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Early intervention plea to tackle boys' sexism

SAFE sex is often rejected by young men who want to be seen as hard-driving studs rather than caring, responsive lovers, a new book claims.

It says that some lads use sexual harassment - groping, teasing and graffiti - to gain power over girls and other, sidelined boys.

Many boys go to great lengths to prove to classmates that they are not "soft" or "sissyish".

One high achiever, who went on to gain a first-class degree from Cambridge and to undertake a PhD, took books up a tree in order to avoid homophobic bullying at his public school, according to the book, Failing Boys, edited by academics at London's Institute of Education.

Former English teacher David Jackson says that peer group pressure, particularly over school sport and over sex, needed to be exposed.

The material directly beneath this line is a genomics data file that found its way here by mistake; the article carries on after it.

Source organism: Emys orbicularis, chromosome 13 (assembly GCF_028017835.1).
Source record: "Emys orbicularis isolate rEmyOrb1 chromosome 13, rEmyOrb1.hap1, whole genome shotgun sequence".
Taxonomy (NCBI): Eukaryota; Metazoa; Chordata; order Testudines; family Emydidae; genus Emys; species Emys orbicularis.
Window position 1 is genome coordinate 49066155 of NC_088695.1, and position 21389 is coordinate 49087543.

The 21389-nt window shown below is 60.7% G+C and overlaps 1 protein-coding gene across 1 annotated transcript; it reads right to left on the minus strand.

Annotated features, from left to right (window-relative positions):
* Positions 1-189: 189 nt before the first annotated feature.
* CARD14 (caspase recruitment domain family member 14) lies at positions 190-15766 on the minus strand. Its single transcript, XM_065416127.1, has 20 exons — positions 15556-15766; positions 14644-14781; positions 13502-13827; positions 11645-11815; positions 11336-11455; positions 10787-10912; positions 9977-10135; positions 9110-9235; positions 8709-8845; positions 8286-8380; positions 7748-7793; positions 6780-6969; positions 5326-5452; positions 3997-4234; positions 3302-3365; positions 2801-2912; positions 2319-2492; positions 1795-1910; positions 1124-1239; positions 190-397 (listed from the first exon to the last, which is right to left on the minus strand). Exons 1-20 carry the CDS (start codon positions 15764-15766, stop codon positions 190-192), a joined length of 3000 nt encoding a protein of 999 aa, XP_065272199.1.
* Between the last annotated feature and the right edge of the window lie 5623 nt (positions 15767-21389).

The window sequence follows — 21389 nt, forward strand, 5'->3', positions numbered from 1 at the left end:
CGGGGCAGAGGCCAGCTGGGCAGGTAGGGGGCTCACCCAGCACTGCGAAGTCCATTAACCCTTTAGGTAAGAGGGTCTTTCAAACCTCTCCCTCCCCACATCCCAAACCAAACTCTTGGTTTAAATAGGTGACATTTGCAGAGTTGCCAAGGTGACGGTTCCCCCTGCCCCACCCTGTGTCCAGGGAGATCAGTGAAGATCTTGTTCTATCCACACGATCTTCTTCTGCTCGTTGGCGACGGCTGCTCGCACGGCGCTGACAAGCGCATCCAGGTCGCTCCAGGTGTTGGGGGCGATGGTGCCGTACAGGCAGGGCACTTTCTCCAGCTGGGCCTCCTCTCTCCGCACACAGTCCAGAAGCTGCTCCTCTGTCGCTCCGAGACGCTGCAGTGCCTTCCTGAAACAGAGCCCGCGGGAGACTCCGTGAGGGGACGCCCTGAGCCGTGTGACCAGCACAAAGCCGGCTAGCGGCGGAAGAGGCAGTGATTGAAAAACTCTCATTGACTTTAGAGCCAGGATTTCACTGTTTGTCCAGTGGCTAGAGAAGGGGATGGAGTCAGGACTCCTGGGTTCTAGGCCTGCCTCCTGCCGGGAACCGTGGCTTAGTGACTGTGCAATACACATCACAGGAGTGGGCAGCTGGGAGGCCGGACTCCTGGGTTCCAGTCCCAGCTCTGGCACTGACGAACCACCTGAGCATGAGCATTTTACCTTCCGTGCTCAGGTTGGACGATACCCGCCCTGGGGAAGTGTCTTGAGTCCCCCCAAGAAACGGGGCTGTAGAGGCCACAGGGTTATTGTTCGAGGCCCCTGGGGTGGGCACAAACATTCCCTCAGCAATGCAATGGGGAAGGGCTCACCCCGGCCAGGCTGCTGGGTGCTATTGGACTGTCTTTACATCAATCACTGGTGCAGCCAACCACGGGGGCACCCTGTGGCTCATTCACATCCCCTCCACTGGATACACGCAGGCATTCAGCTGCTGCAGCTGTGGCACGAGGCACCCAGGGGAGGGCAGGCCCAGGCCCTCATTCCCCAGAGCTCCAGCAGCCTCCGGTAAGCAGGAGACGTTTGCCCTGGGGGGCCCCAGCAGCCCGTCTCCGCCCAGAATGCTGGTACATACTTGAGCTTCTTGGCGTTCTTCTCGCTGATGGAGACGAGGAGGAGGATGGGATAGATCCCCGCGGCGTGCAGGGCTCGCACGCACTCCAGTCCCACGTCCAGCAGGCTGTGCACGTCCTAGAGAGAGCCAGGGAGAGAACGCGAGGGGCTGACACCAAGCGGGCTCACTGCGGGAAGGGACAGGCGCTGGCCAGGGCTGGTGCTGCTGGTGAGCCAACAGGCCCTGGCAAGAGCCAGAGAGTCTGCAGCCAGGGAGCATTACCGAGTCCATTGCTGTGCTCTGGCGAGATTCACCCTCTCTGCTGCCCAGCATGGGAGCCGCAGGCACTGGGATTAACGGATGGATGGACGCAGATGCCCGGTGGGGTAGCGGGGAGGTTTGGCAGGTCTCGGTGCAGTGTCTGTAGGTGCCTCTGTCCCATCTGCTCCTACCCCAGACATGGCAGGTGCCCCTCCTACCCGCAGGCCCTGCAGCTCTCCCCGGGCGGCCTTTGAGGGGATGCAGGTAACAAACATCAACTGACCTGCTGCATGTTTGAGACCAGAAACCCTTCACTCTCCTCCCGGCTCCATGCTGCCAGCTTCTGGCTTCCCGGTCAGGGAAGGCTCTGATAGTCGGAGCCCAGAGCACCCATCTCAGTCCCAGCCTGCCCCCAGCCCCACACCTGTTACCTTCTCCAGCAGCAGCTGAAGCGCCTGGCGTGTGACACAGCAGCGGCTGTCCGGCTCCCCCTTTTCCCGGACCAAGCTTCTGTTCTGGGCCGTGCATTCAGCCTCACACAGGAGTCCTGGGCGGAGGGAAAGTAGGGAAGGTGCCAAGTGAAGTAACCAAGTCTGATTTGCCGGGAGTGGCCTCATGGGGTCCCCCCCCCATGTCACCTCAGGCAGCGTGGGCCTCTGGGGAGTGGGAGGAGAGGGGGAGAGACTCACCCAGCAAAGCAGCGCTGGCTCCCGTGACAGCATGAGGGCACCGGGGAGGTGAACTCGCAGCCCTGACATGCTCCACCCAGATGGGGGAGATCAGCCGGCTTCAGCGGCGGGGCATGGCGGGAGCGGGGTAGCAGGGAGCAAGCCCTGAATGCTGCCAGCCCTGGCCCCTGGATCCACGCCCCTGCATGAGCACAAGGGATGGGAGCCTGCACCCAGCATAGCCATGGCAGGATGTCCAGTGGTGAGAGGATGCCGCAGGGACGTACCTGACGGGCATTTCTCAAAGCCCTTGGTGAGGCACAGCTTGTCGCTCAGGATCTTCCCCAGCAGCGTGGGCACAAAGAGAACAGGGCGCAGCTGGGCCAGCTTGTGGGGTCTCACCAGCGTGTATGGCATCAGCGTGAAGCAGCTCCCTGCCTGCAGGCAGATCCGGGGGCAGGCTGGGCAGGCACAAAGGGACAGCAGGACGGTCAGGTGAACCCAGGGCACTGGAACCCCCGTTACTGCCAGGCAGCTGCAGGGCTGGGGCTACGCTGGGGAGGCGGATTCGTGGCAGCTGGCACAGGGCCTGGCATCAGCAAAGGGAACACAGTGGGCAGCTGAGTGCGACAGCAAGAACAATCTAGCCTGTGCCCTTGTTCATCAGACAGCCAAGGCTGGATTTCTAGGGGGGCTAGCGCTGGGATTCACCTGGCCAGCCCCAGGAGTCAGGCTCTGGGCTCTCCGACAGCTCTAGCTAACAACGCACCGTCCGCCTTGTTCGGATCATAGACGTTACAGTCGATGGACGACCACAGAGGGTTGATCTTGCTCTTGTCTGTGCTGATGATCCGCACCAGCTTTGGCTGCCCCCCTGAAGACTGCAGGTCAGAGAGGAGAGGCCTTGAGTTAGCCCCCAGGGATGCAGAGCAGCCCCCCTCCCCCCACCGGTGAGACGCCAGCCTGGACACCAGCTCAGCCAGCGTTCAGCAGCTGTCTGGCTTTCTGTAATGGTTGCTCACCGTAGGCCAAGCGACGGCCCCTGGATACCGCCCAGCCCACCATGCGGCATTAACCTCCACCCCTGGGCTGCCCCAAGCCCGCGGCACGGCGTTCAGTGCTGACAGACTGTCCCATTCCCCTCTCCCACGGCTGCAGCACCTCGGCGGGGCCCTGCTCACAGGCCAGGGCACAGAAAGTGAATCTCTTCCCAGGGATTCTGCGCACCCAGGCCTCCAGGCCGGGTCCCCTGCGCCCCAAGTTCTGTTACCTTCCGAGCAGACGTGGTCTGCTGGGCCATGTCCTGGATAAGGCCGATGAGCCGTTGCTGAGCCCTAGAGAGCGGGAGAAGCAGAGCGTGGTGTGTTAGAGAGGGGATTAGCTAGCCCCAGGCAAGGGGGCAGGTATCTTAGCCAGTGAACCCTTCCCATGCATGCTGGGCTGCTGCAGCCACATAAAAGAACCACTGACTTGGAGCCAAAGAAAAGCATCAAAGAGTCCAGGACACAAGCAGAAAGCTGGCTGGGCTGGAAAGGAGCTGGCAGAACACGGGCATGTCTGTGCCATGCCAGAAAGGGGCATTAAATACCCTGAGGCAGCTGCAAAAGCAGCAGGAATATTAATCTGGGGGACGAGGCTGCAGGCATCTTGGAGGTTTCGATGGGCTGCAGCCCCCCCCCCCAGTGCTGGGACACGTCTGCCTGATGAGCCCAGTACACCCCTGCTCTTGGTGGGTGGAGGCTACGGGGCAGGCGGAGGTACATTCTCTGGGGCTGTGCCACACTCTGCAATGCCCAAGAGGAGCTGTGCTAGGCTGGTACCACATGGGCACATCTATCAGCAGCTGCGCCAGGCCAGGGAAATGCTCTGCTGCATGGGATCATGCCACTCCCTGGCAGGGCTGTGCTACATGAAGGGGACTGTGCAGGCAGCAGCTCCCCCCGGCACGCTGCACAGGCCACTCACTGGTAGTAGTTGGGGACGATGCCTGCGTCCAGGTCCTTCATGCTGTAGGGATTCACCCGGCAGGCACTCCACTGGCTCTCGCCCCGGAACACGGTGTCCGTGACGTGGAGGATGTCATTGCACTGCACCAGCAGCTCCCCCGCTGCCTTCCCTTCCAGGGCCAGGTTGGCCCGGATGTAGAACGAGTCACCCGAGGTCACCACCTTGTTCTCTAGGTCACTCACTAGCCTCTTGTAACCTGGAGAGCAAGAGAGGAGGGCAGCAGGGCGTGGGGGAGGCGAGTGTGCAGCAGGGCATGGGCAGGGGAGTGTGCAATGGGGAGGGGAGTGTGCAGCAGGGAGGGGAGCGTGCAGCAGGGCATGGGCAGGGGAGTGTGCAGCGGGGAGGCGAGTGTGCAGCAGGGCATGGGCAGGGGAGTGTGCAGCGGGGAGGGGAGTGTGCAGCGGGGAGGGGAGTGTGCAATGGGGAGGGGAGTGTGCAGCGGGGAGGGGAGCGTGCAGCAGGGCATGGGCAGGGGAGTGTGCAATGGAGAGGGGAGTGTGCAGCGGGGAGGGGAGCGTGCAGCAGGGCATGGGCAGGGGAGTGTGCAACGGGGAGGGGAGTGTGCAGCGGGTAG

"Preventative work with boys makes cost-effective sense when you consider how much of our current time, energies and resources already go into picking up the broken pieces after boys' routine acts of vandalism, violence, stealing, display and disruption."

Mr Jackson said behavioural management techniques, such as homework monitoring, were useful but had to work hand-in-hand with an understanding of boys' traditional, macho culture.

Clare Dean

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